Post's bloggers beat Rocky's tweeters

Twitter's limitations a detriment to reporting

by Dave Kopel

Rocky Mountain News. September 20, 2008

Barack Obama and Sarah Palin both campaigned in Colorado on Monday. Which Denver daily provided better coverage?

The Rocky Mountain News and The Denver Post both provided live online updates of the Palin and Obama speeches. The Post's were far superior.

The Rocky used Twitter, which allows only 140 characters per message; the Post used the more traditional weblog format, which has no limit on length. As a result, the Post supplied more than 1,600 words on live update information on the Palin rally, while the Rocky had fewer than 300.

So, for example, the Rocky said, "Palin is talking about her role as veep." The Post, meanwhile, reported, "Here's something new. Palin says she and John McCain have decided what she would focus on as vice president. 'My mission is going to be energy security and government reform. It's going to be helping families who have special needs, and I will push for innovative cures to diseases.' "

If you want the news as it happens, the Post beat the Rocky in reporting the one nationally significant fact from the Palin rally.

The Post's weblog format allowed the participation of an editor, whereas the Rocky's Twitter format does not.

The advantage of the Post's format was on display in the live coverage of the Obama rally in Grand Junction.

At 11:05 a.m., the Post's live report stated: "State Rep. Kathleen Curry, D-Gunnison, is the day's first speaker. She took an immediate shot at the McCain campaign for the senator's remarks last month that the Colorado River Compact should be renegotiated. 'Would you like to see the compact overturned? Sen. Obama would honor our original agreement.' "

By 11:07, a Post editor had provided nearly 200 words of background about Curry's remarks, detailing how McCain had told The Pueblo Chieftain that the compact "should be renegotiated" before retreating from that position a little while later.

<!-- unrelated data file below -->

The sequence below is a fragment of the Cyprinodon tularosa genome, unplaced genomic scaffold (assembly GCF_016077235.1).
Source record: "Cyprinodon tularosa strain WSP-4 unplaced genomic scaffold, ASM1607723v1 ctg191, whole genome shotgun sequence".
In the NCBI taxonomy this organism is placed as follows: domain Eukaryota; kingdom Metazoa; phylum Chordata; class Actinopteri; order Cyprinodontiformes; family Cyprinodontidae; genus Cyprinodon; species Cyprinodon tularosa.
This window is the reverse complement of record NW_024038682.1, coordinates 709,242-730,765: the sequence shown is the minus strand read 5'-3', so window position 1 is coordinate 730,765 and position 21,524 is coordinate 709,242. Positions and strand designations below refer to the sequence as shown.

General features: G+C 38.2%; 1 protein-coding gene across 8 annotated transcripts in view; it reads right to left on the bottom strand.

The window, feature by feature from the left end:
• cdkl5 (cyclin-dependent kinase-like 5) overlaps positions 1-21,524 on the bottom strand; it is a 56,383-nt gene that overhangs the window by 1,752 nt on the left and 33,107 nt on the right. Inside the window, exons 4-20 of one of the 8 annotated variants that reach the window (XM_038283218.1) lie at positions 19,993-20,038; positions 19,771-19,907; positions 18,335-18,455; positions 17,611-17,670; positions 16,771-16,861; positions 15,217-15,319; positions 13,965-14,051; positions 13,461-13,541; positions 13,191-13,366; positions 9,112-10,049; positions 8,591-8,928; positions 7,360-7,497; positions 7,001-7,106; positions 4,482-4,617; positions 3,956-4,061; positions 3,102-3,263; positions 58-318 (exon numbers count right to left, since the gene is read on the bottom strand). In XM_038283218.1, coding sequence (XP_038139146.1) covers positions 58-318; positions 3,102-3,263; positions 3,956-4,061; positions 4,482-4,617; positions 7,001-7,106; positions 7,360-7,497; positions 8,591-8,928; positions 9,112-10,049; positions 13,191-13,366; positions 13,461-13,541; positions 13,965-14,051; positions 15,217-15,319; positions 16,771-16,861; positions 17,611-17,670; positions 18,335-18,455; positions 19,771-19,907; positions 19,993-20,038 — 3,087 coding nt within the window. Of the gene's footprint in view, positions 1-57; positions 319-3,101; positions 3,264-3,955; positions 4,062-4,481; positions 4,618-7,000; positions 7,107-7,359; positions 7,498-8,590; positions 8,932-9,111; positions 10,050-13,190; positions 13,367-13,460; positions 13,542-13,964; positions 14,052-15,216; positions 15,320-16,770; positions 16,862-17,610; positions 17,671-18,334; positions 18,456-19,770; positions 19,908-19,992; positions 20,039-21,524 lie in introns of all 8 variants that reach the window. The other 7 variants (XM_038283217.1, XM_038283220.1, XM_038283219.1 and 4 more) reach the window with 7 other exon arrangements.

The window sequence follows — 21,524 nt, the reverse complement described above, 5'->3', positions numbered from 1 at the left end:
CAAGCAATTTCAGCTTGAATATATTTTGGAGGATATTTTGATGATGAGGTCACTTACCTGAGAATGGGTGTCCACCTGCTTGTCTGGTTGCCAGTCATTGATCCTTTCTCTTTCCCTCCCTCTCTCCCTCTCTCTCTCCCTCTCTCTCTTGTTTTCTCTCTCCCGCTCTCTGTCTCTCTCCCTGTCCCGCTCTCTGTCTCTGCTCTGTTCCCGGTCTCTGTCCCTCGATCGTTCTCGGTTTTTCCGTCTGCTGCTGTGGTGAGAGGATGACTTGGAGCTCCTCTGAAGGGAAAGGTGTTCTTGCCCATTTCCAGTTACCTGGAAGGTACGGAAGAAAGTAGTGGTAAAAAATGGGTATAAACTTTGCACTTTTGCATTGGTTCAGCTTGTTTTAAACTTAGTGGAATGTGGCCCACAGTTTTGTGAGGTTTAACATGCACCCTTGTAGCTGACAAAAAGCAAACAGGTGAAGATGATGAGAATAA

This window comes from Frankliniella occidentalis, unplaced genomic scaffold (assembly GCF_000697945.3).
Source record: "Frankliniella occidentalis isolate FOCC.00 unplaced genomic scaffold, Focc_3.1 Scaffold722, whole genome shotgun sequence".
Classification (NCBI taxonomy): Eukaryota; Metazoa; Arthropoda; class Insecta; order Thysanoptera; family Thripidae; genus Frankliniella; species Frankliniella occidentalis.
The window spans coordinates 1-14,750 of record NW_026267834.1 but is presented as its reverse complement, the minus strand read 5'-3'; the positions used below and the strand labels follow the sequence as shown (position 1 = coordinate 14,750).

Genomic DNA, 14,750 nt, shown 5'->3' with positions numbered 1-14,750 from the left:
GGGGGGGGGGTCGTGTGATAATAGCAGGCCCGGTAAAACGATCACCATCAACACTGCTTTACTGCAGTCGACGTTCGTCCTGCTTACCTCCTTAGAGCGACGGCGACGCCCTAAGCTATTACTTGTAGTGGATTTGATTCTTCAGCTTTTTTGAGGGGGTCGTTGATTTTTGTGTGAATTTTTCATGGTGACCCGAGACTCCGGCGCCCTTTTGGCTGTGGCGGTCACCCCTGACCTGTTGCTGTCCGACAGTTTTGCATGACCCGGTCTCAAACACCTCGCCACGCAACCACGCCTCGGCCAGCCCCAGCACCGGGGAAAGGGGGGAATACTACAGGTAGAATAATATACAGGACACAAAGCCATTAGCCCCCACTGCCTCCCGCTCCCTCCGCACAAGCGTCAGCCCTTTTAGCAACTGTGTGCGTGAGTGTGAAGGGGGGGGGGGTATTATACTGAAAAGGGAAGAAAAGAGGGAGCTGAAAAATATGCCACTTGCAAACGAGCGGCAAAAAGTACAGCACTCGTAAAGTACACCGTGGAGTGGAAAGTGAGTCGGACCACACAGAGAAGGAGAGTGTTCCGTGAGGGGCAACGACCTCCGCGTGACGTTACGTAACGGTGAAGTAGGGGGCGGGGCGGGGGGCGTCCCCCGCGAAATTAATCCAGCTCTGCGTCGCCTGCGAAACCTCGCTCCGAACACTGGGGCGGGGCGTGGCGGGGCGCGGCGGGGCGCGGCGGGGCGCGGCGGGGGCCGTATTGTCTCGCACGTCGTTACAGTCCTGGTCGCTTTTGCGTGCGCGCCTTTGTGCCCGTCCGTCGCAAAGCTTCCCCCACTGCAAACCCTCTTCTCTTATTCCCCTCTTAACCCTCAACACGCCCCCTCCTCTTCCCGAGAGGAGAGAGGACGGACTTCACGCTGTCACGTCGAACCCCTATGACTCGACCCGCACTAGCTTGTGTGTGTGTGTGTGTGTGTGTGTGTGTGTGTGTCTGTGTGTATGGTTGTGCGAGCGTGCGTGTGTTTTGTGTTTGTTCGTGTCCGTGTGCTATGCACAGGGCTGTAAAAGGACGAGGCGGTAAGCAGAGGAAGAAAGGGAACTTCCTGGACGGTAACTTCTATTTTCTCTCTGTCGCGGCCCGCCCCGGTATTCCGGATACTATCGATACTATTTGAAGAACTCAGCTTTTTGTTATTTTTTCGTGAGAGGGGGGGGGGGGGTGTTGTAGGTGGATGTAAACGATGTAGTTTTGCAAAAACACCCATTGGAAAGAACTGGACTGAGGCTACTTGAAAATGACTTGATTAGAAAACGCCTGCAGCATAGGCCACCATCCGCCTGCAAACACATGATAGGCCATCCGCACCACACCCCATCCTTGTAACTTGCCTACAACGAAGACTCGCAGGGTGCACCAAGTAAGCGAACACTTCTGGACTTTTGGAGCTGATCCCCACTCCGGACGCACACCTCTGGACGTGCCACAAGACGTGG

The terse "tweeting" of the Rocky missed the Colorado Compact controversy completely, merely reporting, "Curry pulls out blue shirt that says she is a hockey mom."

Ten minutes after Obama took the stage, the Post was already reporting his direct quotes about the Lehman bankruptcy, whereas the Rocky had nothing about his content.

Monday's Truth Patrol in the Rocky contained a major error. Rocky staffers Laura Frank and Katie Kerwin McCrimmon claimed that Sarah Palin fumbled a question from ABC's Charlie Gibson last week when he asked her if she supported "the Bush doctrine" and she asked him, "In what respect?"

According to Truth Patrol, the Bush Doctrine "is the policy Bush created in 2002, justifying the invasion of Iraq. The doctrine entitles the U.S. to attack another country if our leaders believe that a foreign country is on the verge of attacking us."

Not really.

In the same day's paper, the Rocky editorial pages carried a syndicated column from The Washington Post's Charles Krauthammer, the man who created the term "Bush doctrine." As Krauthammer explained, the Bush doctrine has been used by journalists to mean any one of four distinct policies: Pre- 9/11, it meant unilaterally withdrawing from certain treaties; shortly after 9/11, it meant treating any nation that aids terrorists as a hostile regime; then, before the Iraq war, the Bush doctrine meant pre-emptive war against potential threats. (Frank and McCrimmon picked this meaning.) The final meaning comes from Bush's second inaugural: spreading democracy across the globe.

Krauthammer pointed out that Palin sensibly requested clarification of an ambiguous question. As Krauthammer noted, Palin clearly didn't know what "the Bush doctrine" meant, but neither did Gibson. If Palin had not known about the different policies (e.g., pre-emption or democracy promotion), it would have been a major gaffe; but not knowing a label used by some journalists who keep changing their minds about what the label applies to is not really a "Rock Solid" fumble.

Krauthammer's column was first published in The Washington Post on Saturday morning, and the Washington Post on Saturday also ran a front-page news story detailing the often-changing meanings of "the Bush doctrine." The political Web sites on Saturday and Sunday had plenty of stories about Gibson's gaffe, so there was ample time for Frank and McCrimmon to have ordered a fix for their article before it went to the printer on Sunday night.

RockyTalk Live can't fact-check every online comment, but false or highly misleading comments shouldn't run in the print edition. On Monday, the Rocky printed a reader comment claiming that Palin has a 93 percent approval rating, while Obama's is only 45 percent. A few minutes' research showed that the 93 for Palin was within Alaska in May 2007; the only national 45 for Obama is from last February, when he was less well-known. The Palin 93 is so implausible on a national level that the comment should have been checked before print publication.

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